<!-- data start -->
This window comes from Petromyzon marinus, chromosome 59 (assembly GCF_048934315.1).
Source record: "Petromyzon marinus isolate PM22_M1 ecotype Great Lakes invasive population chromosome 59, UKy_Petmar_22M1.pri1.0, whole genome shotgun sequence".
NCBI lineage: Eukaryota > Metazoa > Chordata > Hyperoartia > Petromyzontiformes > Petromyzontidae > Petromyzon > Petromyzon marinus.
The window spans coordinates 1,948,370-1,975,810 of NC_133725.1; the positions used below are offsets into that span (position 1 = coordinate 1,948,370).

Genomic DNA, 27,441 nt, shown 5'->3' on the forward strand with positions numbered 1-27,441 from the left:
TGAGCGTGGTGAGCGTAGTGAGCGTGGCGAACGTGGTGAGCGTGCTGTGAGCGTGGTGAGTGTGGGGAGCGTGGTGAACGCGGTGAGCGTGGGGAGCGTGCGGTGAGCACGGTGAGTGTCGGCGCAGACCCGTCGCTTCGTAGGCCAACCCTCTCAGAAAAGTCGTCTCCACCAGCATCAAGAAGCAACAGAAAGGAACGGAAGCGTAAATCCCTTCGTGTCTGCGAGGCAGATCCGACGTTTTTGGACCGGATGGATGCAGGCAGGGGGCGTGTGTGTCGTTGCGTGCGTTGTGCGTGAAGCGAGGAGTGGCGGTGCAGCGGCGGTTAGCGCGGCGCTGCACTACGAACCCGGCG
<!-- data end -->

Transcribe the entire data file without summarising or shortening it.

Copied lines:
This window comes from Petromyzon marinus, chromosome 59 (assembly GCF_048934315.1).
Source record: "Petromyzon marinus isolate PM22_M1 ecotype Great Lakes invasive population chromosome 59, UKy_Petmar_22M1.pri1.0, whole genome shotgun sequence".
NCBI lineage: Eukaryota > Metazoa > Chordata > Hyperoartia > Petromyzontiformes > Petromyzontidae > Petromyzon > Petromyzon marinus.
The window spans coordinates 1,948,370-1,975,810 of NC_133725.1; the positions used below are offsets into that span (position 1 = coordinate 1,948,370).

Genomic DNA, 27,441 nt, shown 5'->3' on the forward strand with positions numbered 1-27,441 from the left:
TGAGCGTGGTGAGCGTAGTGAGCGTGGCGAACGTGGTGAGCGTGCTGTGAGCGTGGTGAGTGTGGGGAGCGTGGTGAACGCGGTGAGCGTGGGGAGCGTGCGGTGAGCACGGTGAGTGTCGGCGCAGACCCGTCGCTTCGTAGGCCAACCCTCTCAGAAAAGTCGTCTCCACCAGCATCAAGAAGCAACAGAAAGGAACGGAAGCGTAAATCCCTTCGTGTCTGCGAGGCAGATCCGACGTTTTTGGACCGGATGGATGCAGGCAGGGGGCGTGTGTGTCGTTGCGTGCGTTGTGCGTGAAGCGAGGAGTGGCGGTGCAGCGGCGGTTAGCGCGGCGCTGCACTACGAACCCGGCG